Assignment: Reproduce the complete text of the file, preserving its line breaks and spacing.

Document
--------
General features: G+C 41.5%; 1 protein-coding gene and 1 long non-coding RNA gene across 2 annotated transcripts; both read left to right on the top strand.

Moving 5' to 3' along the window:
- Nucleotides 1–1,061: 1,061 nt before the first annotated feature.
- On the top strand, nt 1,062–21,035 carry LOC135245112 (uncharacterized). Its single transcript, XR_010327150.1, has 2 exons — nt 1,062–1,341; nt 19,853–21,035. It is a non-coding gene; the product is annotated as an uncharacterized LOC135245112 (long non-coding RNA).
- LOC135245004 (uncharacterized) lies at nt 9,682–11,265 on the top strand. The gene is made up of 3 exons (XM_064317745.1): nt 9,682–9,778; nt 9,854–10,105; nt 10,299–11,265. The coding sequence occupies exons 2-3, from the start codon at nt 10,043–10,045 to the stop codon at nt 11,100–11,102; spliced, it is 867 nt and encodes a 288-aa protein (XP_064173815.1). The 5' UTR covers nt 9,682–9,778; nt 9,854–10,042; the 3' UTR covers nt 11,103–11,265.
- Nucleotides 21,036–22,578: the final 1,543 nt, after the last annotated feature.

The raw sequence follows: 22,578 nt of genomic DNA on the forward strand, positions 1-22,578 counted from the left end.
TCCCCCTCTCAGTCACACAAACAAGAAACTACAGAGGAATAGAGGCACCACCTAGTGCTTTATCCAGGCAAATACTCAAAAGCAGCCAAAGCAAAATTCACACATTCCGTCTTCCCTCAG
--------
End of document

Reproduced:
General features: G+C 41.5%; 1 protein-coding gene and 1 long non-coding RNA gene across 2 annotated transcripts; both read left to right on the top strand.

Moving 5' to 3' along the window:
- Nucleotides 1–1,061: 1,061 nt before the first annotated feature.
- On the top strand, nt 1,062–21,035 carry LOC135245112 (uncharacterized). Its single transcript, XR_010327150.1, has 2 exons — nt 1,062–1,341; nt 19,853–21,035. It is a non-coding gene; the product is annotated as an uncharacterized LOC135245112 (long non-coding RNA).
- LOC135245004 (uncharacterized) lies at nt 9,682–11,265 on the top strand. The gene is made up of 3 exons (XM_064317745.1): nt 9,682–9,778; nt 9,854–10,105; nt 10,299–11,265. The coding sequence occupies exons 2-3, from the start codon at nt 10,043–10,045 to the stop codon at nt 11,100–11,102; spliced, it is 867 nt and encodes a 288-aa protein (XP_064173815.1). The 5' UTR covers nt 9,682–9,778; nt 9,854–10,042; the 3' UTR covers nt 11,103–11,265.
- Nucleotides 21,036–22,578: the final 1,543 nt, after the last annotated feature.

The raw sequence follows: 22,578 nt of genomic DNA on the forward strand, positions 1-22,578 counted from the left end.
TCCCCCTCTCAGTCACACAAACAAGAAACTACAGAGGAATAGAGGCACCACCTAGTGCTTTATCCAGGCAAATACTCAAAAGCAGCCAAAGCAAAATTCACACATTCCGTCTTCCCTCAG